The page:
3) Supercruise, I'd recommend phrasing it >1.2 mach for the Gripen, especially since it's likely to end up with more thrust when in production..

    4) Those combat radius figures would all be based on internal fuel I beleive?.. so perhaps you should mention that? With external fuel all 3 canard planes would probably be capable of 1000+ Nautical miles, ie. 1852+ km.

    5) Ferry Range for Gripen E/F is publicly referred to as >2200 Nautical miles, ie. >4074.4km. See for exemple the official gripen blog, Eddy De La Motte's presentation.

    6) IRST for Gripen is Skyward G, from SELEX Galileo :

    7) Payload for Gripen NG stated to be 7 200 Kg = 15874 lb (ref. Gripen blog as above)

    8) X-factor; you should probably add Gripens data-link aswell. While being link-16 compatible, SAAB's own data-link is of a different type, & sort of "in a different league".

    9) Problems; about EF Typhoon, I've seen notes that it's not very found of cold weather..? Might be worth looking into if it's to be considered for use in Canada..

    1. For the most part, I was going on Saab's numbers from it's Farnborough presentation of July 2012.

      1)I've been reading up on the EDE engine, but I didn't want to list it as it hasn't yet been officially confirmed, however likely. If so, the Gripen will simply perform that much better!

      2)I think so to, but I'm only going by the info I been able to find, preferably with numbers that have more than one source.

      3)I've seen supercruise for the Gripen listed at both 1.1 and 1.2. Since the 1.1 listing included A2A weapons, I listed that to keep it equal to the others. Saab's Farnborough presentation mention "> M 1.2", but doesn't mention weapons.

      4)Combat radius is with internal fuel only, I will update the chart to clarify this. Again, I wanted to make sure all the aircraft were being compared equally (the F-35 doesn't have external tanks yet) as well as provide a contrast to the higher "Ferry Range" numbers.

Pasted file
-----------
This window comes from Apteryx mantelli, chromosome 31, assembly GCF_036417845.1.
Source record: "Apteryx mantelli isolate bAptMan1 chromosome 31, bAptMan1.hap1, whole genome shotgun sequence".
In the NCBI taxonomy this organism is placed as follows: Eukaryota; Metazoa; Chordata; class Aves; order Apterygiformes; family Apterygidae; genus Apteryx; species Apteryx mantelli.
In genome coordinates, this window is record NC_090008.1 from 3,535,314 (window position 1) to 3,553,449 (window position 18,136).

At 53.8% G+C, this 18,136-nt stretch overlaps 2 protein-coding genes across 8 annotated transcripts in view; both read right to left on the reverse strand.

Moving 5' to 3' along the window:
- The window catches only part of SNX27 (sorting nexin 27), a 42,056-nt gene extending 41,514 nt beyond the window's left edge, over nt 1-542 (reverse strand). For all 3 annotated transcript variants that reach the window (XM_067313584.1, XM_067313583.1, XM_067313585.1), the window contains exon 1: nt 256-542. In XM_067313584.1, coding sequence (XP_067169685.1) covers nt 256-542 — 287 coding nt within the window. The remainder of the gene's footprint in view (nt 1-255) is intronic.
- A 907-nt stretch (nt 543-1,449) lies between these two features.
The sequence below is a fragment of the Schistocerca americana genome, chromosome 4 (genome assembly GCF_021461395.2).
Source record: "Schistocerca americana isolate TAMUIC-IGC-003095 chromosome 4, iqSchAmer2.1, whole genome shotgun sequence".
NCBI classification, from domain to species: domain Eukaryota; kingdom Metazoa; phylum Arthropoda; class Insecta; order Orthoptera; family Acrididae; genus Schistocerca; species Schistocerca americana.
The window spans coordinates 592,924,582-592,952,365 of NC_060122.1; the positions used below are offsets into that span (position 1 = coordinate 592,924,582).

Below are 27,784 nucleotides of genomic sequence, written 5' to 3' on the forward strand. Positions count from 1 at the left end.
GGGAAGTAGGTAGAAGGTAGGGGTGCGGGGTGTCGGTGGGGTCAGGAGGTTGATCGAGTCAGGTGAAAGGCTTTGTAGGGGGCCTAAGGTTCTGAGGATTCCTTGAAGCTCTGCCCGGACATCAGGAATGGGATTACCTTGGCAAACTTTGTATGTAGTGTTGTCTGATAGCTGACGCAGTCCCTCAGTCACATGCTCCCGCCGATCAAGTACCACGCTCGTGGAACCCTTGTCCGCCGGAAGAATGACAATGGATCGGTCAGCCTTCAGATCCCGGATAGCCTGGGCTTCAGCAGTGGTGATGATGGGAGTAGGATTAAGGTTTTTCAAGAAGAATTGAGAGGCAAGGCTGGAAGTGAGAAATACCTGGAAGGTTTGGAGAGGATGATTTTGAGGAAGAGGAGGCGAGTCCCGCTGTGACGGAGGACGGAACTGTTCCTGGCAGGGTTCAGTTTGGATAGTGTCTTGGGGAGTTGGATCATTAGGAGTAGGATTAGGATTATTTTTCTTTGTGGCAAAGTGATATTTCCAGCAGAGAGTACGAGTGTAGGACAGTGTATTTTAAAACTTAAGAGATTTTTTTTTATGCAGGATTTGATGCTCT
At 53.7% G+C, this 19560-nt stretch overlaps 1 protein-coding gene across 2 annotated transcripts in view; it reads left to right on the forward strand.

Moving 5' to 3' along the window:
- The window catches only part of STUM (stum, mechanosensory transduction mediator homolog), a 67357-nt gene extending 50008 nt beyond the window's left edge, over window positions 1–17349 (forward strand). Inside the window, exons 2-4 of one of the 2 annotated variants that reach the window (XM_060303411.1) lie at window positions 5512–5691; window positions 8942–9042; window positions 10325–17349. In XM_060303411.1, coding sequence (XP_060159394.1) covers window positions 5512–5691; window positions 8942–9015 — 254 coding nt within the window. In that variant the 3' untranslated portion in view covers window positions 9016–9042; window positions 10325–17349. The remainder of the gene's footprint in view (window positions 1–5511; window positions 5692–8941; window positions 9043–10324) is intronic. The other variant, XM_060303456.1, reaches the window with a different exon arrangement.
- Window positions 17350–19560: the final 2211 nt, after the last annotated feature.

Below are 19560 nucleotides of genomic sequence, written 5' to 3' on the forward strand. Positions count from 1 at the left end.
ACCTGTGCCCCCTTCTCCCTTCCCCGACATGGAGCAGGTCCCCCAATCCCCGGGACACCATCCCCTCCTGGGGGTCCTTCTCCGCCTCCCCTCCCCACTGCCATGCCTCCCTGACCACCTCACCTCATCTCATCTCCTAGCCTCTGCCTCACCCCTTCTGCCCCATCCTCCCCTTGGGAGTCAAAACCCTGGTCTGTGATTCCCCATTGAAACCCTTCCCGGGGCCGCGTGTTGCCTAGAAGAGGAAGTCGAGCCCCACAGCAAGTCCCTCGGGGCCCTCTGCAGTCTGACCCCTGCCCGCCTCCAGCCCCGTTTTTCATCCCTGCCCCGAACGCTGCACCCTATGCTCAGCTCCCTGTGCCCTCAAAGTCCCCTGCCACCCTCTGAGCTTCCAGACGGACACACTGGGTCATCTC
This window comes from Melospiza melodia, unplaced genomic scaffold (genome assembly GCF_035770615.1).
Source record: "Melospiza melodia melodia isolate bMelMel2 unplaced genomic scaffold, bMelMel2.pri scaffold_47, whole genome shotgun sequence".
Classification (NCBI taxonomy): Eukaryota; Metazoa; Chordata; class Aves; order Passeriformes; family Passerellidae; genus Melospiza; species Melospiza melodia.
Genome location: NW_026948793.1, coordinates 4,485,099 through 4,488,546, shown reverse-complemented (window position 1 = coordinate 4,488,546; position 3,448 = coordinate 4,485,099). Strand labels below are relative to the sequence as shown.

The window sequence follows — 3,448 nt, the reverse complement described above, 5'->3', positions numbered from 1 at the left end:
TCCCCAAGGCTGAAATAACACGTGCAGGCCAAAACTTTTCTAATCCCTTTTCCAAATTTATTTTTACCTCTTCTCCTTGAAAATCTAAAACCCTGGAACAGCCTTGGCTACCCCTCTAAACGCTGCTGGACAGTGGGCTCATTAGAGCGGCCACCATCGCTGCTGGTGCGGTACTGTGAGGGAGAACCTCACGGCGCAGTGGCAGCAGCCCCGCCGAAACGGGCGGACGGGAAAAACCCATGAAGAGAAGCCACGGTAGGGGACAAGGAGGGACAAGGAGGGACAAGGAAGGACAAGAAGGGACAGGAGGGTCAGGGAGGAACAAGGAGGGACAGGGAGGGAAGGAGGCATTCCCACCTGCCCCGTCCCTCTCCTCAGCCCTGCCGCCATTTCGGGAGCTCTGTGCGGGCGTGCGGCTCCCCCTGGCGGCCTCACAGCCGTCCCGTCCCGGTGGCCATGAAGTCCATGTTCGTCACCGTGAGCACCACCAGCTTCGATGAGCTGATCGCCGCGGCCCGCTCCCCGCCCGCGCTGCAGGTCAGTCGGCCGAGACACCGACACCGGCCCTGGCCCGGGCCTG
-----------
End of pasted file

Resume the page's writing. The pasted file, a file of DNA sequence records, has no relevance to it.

5)I will make the change!

      6)I was going with the older version on the C/D models. I will make the change.

      7)I was using older data for this, I will make the change.

      8)The Gripen does have a good data-link, but so does the F-35 and Typhoon as well. For a modern fighter, I think an excellent data link isn't so much a feature as a "must have".

      9)I haven't seen any specific issues about the Typhoon in cold weather, but I will look into it. As an aside, I don't believe the F-35 has even been tested in cold weather yet.

  4. Btw, it seems to be something wrong with your "Saab's Gripen NG presentation to The Netherlands (PDF file)" link, so I'll give you a fresh one here:

    1. Thanks for looking out. I'll make the change!

    2. I also added a link to the Farnborough presentation.

  5. Another very important factor is each systems operational availability at any given time. It's nice to have a big fighter fleet on paper, but if the reality consists of only half of them ready to go, those numbers are meaningless. Both the Gripen, the Typhoon and the Rafale have flown for some years now, do we have any comparable data on this?
    The F-35 can probably use the data from the F-22, at least as a hint to how it will perform in the future.